well, as you lay it out, you can imagine what the response would be

tomorrow.  But the response tomorrow in Newark is going to be – and it

just needs to be said plainly and bluntly, Brian.  You are black, and you

have the money to contribute to any of our campaigns, and you are not on

our list.  And we`ll show up – you know, watch this happen, politicians,

celebrities, people will show up, they hand out the water, make it look

like something`s happening, and nothing happens.

 

And I hate to be the bearer of bad news, but I watched your show last night

when you reported on this, and I saw your personal reaction.  This is where

you`re from.  You said it plainly.  If this was Bedminster, if this was

another –

 

WILLIAMS:  Yes.  Summit, Rumson, all these beautiful towns.

 

MOORE:  Yes.  If this what your gross point –

 

WILLIAMS:  Yes.

 

MOORE:  – your Bloomfield Hills –

 

WILLIAMS:  Yes.

 

MOORE:  – your Ann Arbor, you`re right, that`s – but that`s not where

it`s happening, and no one`s coming to the rescue.  And I hate to be the

one on a Friday night at the end of the week here –

 

WILLIAMS:  I understand.

 

MOORE:  – to say this, but unless the people realize this, the one thing

that the people of Newark have is there`s more of you and the people who

support you in all the other New Jersey cities than there are of them, the

them who are not going to come and help you.  You have got to politically

rise up immediately, or you will be the Flint of New Jersey, and you do not

want that.

 

WILLIAMS:  To the political leaders listening, if you want to make a liar

out of Michael Moore, it`s right there before you.

 

MOORE:  Please do.

 

WILLIAMS:  The solution is right there.  We`re going to take a break. 

Michael has agreed to stay with us.

 

Coming up, the uproar over two of the four members of the squad, two women

that Michael has praised for speaking truth to power, they`re back in the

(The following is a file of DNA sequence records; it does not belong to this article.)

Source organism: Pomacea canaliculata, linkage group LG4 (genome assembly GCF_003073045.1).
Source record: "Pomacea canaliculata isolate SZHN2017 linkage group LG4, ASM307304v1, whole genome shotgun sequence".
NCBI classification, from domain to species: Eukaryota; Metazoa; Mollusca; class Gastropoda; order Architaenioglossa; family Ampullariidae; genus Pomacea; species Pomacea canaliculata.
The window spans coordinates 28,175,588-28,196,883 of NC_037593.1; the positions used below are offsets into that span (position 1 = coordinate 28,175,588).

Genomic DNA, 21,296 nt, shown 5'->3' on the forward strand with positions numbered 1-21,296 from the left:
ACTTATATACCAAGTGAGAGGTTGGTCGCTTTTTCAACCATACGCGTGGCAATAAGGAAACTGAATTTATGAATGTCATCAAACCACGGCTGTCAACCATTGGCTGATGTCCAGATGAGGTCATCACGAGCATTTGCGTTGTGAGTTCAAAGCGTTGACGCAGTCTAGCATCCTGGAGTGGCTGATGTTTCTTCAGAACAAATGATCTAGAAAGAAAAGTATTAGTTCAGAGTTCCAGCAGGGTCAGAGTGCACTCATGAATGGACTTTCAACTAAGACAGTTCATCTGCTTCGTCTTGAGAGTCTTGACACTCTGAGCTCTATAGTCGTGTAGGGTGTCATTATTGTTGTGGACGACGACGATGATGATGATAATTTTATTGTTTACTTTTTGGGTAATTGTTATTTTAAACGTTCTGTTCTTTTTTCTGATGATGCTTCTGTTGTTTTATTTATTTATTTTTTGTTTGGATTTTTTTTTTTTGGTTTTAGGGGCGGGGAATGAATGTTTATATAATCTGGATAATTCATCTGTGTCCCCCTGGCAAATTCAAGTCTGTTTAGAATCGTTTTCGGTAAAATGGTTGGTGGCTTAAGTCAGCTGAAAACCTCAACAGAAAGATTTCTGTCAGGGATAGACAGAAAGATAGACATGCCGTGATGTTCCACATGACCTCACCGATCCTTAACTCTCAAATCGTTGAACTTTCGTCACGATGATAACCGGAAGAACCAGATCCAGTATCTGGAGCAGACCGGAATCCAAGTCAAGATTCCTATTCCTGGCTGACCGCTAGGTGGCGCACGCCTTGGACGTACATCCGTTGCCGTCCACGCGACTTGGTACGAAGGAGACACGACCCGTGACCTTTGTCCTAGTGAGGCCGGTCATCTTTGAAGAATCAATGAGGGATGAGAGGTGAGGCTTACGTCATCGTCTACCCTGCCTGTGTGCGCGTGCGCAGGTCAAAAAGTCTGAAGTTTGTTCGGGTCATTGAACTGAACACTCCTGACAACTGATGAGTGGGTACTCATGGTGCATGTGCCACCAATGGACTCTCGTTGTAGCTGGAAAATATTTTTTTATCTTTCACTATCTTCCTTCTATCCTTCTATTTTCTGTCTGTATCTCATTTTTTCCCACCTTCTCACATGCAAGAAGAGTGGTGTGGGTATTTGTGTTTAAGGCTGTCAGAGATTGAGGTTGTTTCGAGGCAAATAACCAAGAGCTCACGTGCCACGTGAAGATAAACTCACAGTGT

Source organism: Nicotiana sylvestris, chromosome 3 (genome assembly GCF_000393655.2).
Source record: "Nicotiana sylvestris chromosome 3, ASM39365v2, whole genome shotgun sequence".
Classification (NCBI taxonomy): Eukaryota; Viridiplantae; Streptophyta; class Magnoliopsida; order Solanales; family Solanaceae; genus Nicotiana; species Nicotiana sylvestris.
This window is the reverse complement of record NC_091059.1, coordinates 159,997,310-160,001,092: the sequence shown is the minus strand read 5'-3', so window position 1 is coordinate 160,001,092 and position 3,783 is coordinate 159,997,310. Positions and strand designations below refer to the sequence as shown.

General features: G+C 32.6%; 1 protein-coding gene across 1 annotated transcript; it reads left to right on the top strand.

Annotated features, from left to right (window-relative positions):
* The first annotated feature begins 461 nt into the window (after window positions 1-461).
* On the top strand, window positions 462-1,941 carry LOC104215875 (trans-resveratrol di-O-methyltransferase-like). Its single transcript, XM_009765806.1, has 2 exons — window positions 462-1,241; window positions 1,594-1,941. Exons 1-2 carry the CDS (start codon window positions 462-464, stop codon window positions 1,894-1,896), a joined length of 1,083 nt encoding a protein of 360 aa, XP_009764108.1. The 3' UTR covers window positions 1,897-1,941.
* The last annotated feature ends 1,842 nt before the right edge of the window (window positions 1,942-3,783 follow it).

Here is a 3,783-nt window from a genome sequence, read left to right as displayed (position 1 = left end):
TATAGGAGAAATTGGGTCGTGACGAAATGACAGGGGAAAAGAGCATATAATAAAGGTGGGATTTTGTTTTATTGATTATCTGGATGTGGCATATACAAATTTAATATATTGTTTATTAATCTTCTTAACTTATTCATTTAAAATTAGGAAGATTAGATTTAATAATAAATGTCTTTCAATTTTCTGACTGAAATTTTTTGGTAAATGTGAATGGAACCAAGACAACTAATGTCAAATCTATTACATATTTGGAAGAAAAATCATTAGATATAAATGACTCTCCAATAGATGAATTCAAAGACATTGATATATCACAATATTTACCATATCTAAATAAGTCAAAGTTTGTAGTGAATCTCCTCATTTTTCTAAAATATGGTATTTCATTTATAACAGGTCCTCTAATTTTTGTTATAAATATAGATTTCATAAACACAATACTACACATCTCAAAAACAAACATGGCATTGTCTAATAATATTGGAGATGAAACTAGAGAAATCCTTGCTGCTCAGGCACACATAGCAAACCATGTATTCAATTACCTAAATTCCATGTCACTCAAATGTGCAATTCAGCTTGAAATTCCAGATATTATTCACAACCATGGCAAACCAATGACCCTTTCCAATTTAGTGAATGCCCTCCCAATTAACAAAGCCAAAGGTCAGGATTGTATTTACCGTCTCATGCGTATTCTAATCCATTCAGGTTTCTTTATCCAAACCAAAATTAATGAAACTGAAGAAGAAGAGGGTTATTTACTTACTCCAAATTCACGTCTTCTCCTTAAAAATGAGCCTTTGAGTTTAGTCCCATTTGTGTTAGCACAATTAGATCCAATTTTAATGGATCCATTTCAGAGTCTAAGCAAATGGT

news.  We`ll talk about that when we come back.

 

(COMMERCIAL BREAK)

 

(BEGIN VIDEO CLIP)

 

DANA PERINO, `THE FIVE` CO-HOST:  For example, the squad has become now the

face of the Democratic Party.  The President doesn`t even need to run

against Joe Biden, right, because he can just run against them.

 

(END VIDEO CLIP)

 

WILLIAMS:  That, what she said, that was Dana Perino on Fox News recently. 

And then sure enough just tonight, we get this from the President of the

United States.  “Like it or not, Tlaib and Omar are fast becoming the face

of the Democrat Party.  Cortez, AOC, is fuming, not happy about this.

 

Michael Moore remains with us.  So, Michael, when your political opposition

tells you this is the play we`re going to run and the President underscores

it, and they`re running this play, is there any – is the squad blameless

for giving the President a steady stream of oxygen and ammunition?

 

MOORE:  I`m so glad he`s that frightened of them, both he and Netanyahu are

scared of them.  And the reason they are is – and this is why Trump isn`t

as dumb as he comes off.  I`ve always felt that it`s important to respect

him on some –

 

WILLIAMS:  He did a TV show out of this building for 14 seasons.

 

MOORE:  Yes.  How many people have been on TV for 14 seasons?  That`s not

an idiot.  I`ve always thought that we should treat him the way Patton

looked at Rommel.  He respected Rommel.  He read Rommel`s book.  He thought

we`re only going to beat him if we understand him and actually respect his

mad genius.

 

And the – Him saying that Rashida and Ilhan are the face of the – by the

way, it`s called the Democratic Party.

 

WILLIAMS:  I know.  That goes back to –

 

MOORE:  I know.  No, I know.  They`re still taking –